One particularly positive example: we were working outside and teaching an acrobatic move that requires four or more people to turn over at the same time so each person has their feet on the others back. We were working with the adults and before long there were around 200 kids and general onlookers. Not but 20 minutes later, all of the children were off in another field trying the move without us there at all, at least fifty kids working together to make it work. What a scene!!!

We are now in a new place, full of quirks and character. Hyderabad is a city of chadors and smog congested street corners and urban manifestations of rural life everywhere. The outside of Islamic buildings are so carefully constructed, with curvy organic shapes, arches and ornamentation you wouldn’t believe.

The Muslim women wear black burquas here, with only their eyes showing. The best part of this city is the juxtaposition everywhere; women wearing stylish sunglasses over their burquas, other women standing adjacent in a midriff sari of bright orange. The large British architecture of covered sidewalks stands in tandem with large Muslim influenced monuments and finally the huge lake that the city hugs with a statue of Buddha right in the middle.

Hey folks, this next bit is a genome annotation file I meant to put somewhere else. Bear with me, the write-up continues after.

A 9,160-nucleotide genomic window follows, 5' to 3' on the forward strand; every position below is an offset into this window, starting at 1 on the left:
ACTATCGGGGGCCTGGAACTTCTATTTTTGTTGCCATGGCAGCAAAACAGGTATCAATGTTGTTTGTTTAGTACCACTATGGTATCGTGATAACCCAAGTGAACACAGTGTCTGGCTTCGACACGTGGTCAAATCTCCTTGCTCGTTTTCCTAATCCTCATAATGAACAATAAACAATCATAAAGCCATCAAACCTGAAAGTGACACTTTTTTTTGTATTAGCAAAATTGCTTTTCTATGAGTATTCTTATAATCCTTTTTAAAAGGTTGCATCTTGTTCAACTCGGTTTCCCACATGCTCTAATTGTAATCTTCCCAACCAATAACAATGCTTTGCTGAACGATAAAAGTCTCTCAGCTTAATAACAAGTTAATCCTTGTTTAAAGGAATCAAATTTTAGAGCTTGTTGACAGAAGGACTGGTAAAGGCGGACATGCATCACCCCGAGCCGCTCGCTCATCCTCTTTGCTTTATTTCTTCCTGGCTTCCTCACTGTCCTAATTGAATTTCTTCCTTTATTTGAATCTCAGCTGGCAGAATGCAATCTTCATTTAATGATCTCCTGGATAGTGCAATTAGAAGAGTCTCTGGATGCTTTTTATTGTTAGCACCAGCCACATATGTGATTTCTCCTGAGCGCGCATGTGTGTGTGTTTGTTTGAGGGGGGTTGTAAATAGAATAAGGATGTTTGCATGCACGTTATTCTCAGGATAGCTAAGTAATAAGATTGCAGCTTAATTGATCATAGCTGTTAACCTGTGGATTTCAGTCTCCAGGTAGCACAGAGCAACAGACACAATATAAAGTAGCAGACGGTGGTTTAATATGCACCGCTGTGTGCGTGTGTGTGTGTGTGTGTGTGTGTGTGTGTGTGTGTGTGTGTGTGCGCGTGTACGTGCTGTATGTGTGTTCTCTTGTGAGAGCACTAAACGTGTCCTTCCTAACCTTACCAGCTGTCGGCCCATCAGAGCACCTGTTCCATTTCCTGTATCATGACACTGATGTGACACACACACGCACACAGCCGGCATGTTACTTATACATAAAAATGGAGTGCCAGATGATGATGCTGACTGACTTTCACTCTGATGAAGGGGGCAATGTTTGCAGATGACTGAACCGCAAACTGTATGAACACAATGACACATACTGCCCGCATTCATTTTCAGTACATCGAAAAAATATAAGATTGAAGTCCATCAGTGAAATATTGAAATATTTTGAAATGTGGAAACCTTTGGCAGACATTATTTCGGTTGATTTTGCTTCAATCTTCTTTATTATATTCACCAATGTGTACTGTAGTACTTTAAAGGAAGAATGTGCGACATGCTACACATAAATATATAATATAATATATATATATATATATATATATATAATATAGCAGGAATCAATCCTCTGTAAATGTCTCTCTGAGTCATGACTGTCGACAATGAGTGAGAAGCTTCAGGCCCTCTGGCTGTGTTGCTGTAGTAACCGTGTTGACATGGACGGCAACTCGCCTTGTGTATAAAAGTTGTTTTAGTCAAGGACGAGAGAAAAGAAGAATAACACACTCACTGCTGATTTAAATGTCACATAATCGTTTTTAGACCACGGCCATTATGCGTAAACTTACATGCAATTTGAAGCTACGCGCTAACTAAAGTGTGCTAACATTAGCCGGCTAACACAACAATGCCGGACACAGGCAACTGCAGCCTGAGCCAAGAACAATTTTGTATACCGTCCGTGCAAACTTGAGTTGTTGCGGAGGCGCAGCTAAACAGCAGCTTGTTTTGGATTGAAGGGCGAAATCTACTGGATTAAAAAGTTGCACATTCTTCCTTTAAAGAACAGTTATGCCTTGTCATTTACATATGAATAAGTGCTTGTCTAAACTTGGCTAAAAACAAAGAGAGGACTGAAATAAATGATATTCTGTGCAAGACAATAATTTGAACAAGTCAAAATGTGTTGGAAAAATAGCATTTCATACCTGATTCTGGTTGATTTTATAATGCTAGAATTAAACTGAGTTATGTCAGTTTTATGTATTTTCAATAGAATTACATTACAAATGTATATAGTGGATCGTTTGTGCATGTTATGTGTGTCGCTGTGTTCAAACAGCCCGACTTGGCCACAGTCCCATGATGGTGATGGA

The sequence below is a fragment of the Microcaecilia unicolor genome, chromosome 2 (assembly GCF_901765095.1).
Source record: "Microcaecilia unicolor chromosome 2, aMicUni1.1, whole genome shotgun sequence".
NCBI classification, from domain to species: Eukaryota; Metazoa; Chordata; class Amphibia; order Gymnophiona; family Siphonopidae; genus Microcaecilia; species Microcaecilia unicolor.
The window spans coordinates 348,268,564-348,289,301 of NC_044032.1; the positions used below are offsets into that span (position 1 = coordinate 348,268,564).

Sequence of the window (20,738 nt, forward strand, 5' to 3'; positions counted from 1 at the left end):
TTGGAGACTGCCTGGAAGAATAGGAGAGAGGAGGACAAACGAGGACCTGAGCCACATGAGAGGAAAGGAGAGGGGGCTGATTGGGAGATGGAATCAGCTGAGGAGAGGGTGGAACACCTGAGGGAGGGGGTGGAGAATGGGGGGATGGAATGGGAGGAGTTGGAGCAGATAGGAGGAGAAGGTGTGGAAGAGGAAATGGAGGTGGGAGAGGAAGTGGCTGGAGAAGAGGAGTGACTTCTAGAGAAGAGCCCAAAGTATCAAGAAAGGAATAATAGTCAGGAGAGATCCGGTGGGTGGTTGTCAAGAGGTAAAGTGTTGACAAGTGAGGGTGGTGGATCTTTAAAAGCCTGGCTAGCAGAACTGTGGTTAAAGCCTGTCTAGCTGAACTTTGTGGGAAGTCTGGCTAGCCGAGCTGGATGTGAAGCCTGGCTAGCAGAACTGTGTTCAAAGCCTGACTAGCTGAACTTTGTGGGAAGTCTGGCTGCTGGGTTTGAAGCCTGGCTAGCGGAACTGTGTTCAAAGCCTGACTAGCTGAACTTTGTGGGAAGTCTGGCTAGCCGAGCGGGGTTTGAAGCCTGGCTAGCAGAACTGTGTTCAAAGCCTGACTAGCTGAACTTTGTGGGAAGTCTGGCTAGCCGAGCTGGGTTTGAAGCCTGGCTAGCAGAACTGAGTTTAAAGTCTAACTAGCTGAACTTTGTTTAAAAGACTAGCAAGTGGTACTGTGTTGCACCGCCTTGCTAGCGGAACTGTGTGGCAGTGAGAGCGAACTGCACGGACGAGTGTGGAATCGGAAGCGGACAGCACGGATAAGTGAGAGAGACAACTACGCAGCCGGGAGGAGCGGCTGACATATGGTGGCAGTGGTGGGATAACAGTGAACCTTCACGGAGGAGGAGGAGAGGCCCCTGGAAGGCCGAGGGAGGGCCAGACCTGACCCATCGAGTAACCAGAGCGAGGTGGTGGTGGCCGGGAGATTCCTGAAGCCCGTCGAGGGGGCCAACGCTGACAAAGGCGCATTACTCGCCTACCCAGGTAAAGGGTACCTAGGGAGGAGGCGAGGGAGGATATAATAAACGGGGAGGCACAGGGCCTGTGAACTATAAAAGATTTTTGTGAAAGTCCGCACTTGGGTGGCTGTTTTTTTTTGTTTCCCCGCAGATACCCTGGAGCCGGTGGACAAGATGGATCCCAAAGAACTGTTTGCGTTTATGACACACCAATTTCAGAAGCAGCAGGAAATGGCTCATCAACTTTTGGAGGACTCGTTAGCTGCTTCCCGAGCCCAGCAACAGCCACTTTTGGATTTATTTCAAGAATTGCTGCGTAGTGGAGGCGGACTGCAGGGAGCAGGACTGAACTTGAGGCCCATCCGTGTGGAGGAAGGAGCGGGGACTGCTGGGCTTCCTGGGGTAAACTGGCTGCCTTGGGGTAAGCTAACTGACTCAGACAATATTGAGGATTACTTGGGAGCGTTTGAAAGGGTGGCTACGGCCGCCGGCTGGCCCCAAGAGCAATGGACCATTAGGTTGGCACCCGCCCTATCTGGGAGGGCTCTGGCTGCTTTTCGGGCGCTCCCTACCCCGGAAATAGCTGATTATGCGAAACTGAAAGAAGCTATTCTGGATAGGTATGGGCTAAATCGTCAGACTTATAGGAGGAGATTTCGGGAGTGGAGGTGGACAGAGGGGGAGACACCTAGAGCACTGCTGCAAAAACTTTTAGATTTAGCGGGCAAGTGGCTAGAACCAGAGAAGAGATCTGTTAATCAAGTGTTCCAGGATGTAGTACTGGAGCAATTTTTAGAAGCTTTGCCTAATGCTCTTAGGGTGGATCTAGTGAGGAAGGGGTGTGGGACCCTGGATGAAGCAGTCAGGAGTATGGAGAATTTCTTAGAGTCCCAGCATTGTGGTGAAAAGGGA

We are working with COVA, a organization of many volunteer organizations that works for social progress in the city. They have an "in-house" theatre company that works to spread the message across about affordable housing. It’s really fantastic.

A few more workshops and performances- and then we’re back to Delhi before heading to Afghanistan. Every day another adventure in the making...

One month to go!


Monday, April 02, 2007

On to Bihar

We left Calcutta and are now in Bihar, known as one of the poorest and most lawless places in India.... and we are having a great time! We are in West Champaran in a town called Betiah. Every day we travel to a tiny and exquisitely beautiful village outside Betiah; poor but it is impeccably neat with tidy mud homes, thatched roofs and animals roaming everywhere. It's stunningly peaceful contrasted to the wet, nasty, crowded poverty of Kolkata.

Betiah is wild and noisy with tiny horses pulling carts, people, bicycles, cows, goats, dogs -- it's truly a zoo. The cows really do roam freely, wandering casually across traffic at their leisure.

We are working with women from the village who come to this small school for training in sewing. They are so modest and shy that they would hardly do the most simple of exercises. Thankfully they are beginning to open up, and they all came back after the break so we didn't completly scare them away.

We are working with a mask company that does a series of plays for UNICEF and their training is very simple. Our job is basically to teach them everything -- just "blow their minds" our UNICEF representative said. And so far they are loving it.

From here it’s off to Hyberdad, more to come!